Carl Sandburg's poem "Fog" compares the whimsical movement of fog to that of a cat. Just as a cat moves along with footsteps that are silent and skillful, creeping along without giving any signs of its movement to the ear, so does fog move quietly and inexorably, arriving without any sort of warning but also with total coverage, keeping a whole neighborhood or city under its wraps.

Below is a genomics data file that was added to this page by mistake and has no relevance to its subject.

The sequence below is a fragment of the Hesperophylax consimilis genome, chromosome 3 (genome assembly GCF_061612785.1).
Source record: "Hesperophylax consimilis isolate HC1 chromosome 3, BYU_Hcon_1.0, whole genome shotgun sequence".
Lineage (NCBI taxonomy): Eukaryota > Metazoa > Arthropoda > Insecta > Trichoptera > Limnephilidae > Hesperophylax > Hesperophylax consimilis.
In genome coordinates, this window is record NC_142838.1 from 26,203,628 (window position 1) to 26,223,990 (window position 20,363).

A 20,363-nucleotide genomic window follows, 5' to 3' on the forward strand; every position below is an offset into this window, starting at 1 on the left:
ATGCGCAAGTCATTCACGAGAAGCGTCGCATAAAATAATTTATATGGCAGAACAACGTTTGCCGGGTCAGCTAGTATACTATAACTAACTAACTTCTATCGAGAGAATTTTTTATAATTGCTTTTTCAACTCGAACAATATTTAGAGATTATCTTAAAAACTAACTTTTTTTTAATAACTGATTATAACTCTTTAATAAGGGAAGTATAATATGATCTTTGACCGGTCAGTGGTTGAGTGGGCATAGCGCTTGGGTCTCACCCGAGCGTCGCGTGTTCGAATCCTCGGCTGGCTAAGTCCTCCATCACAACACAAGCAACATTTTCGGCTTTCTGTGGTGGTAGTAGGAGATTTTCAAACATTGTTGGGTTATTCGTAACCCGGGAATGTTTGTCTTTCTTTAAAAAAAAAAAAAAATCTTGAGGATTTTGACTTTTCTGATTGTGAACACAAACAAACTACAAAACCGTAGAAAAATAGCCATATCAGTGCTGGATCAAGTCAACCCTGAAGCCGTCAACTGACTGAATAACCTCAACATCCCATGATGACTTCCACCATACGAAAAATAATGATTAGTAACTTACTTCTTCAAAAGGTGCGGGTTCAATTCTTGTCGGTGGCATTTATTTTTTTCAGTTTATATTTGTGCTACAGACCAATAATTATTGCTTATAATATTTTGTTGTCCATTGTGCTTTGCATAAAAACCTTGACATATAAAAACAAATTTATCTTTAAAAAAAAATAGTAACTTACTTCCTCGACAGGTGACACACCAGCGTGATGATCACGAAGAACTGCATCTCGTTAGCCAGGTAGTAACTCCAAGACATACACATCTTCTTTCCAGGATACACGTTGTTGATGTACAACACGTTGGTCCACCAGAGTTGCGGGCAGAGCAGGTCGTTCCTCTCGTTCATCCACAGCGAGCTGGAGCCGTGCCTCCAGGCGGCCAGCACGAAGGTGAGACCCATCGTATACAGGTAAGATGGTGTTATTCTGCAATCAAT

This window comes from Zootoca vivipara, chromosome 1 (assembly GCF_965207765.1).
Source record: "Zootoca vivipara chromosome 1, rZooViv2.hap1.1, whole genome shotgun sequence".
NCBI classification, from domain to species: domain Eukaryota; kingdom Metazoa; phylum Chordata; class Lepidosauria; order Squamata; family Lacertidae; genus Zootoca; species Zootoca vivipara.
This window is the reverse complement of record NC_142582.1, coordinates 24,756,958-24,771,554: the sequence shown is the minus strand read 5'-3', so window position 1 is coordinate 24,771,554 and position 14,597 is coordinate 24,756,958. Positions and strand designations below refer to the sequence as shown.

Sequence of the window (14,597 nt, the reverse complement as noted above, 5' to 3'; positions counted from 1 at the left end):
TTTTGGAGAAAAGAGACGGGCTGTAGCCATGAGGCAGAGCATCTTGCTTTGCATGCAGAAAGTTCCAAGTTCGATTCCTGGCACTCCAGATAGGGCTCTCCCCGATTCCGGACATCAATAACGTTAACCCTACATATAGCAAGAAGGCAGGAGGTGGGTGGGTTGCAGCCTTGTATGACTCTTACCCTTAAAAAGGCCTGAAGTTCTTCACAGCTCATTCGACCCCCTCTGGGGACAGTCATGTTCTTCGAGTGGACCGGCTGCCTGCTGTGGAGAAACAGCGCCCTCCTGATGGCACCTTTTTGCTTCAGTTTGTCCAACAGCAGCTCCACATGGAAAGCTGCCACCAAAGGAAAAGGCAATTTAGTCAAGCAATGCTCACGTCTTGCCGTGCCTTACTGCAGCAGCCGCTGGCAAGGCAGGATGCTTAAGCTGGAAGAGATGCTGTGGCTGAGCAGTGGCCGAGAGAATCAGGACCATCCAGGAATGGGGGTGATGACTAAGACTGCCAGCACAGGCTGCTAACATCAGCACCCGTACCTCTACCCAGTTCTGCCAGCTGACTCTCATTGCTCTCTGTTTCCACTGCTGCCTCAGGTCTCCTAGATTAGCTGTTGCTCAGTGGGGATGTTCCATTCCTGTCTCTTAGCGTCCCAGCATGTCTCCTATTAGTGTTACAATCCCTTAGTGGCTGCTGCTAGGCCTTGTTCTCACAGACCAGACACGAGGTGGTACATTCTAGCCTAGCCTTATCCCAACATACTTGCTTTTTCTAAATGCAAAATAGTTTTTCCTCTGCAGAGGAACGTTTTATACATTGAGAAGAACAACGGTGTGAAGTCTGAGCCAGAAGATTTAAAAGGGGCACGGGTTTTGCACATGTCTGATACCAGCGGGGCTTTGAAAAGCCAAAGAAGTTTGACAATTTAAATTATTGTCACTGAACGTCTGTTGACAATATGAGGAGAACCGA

As the poem moves into its second stanza, the analogy of the fog and cat continues. The fog has settled in over the city, taking its new locale in just like a cat does when it reaches its new destination. Just as a cat relaxes to take in the vista, whether wild or domesticated, from a higher point, fog does as well. A cougar looks down on its surroundings from a cliff or ledge, just as the house cat climbs up on its carpeted "tree" to gaze down on its domain. The cat acts as though it is the owner of the establishment, haughtily refusing to take on the groveling role of, say, the dog. A fog possesses a similar level of mystery, eluding those who would contain it or even explain it. Both the fog and cats remain subtle mysteries.